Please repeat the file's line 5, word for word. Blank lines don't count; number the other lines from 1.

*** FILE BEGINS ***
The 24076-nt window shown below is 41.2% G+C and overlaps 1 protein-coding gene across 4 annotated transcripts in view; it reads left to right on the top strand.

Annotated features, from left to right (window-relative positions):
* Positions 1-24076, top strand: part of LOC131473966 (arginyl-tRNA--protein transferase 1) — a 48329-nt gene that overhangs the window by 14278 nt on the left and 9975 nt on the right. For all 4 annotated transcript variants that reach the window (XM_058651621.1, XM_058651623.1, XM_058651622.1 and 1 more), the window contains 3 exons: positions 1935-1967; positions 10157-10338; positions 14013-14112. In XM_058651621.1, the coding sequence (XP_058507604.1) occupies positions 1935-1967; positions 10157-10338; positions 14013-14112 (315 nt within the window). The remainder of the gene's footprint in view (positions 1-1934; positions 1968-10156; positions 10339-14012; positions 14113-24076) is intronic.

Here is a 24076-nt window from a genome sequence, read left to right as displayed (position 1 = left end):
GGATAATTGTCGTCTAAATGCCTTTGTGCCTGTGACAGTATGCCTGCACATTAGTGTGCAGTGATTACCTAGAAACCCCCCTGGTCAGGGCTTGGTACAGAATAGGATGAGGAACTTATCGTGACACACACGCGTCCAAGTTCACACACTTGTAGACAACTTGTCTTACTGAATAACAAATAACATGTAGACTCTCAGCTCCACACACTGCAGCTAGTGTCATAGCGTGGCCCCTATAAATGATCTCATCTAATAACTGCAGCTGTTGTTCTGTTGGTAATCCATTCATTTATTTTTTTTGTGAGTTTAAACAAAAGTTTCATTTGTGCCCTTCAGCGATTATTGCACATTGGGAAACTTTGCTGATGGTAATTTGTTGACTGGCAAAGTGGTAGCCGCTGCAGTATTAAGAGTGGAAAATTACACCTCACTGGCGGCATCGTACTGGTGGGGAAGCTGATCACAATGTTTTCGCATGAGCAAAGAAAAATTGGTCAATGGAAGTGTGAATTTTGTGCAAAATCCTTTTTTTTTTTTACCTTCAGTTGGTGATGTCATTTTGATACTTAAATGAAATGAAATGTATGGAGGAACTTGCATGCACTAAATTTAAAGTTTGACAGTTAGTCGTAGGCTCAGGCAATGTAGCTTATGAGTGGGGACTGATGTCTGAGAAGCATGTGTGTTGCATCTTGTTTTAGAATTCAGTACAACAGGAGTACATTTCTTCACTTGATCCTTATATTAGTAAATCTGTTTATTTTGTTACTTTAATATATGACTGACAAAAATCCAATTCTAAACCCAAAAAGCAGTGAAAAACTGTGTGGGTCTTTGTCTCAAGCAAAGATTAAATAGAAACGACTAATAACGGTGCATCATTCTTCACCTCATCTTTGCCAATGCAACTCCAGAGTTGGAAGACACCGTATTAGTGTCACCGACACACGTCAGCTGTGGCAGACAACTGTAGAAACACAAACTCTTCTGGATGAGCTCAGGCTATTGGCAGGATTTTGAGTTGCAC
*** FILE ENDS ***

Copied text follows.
GGATAATTGTCGTCTAAATGCCTTTGTGCCTGTGACAGTATGCCTGCACATTAGTGTGCAGTGATTACCTAGAAACCCCCCTGGTCAGGGCTTGGTACAGAATAGGATGAGGAACTTATCGTGACACACACGCGTCCAAGTTCACACACTTGTAGACAACTTGTCTTACTGAATAACAAATAACATGTAGACTCTCAGCTCCACACACTGCAGCTAGTGTCATAGCGTGGCCCCTATAAATGATCTCATCTAATAACTGCAGCTGTTGTTCTGTTGGTAATCCATTCATTTATTTTTTTTGTGAGTTTAAACAAAAGTTTCATTTGTGCCCTTCAGCGATTATTGCACATTGGGAAACTTTGCTGATGGTAATTTGTTGACTGGCAAAGTGGTAGCCGCTGCAGTATTAAGAGTGGAAAATTACACCTCACTGGCGGCATCGTACTGGTGGGGAAGCTGATCACAATGTTTTCGCATGAGCAAAGAAAAATTGGTCAATGGAAGTGTGAATTTTGTGCAAAATCCTTTTTTTTTTTTACCTTCAGTTGGTGATGTCATTTTGATACTTAAATGAAATGAAATGTATGGAGGAACTTGCATGCACTAAATTTAAAGTTTGACAGTTAGTCGTAGGCTCAGGCAATGTAGCTTATGAGTGGGGACTGATGTCTGAGAAGCATGTGTGTTGCATCTTGTTTTAGAATTCAGTACAACAGGAGTACATTTCTTCACTTGATCCTTATATTAGTAAATCTGTTTATTTTGTTACTTTAATATATGACTGACAAAAATCCAATTCTAAACCCAAAAAGCAGTGAAAAACTGTGTGGGTCTTTGTCTCAAGCAAAGATTAAATAGAAACGACTAATAACGGTGCATCATTCTTCACCTCATCTTTGCCAATGCAACTCCAGAGTTGGAAGACACCGTATTAGTGTCACCGACACACGTCAGCTGTGGCAGACAACTGTAGAAACACAAACTCTTCTGGATGAGCTCAGGCTATTGGCAGGATTTTGAGTTGCAC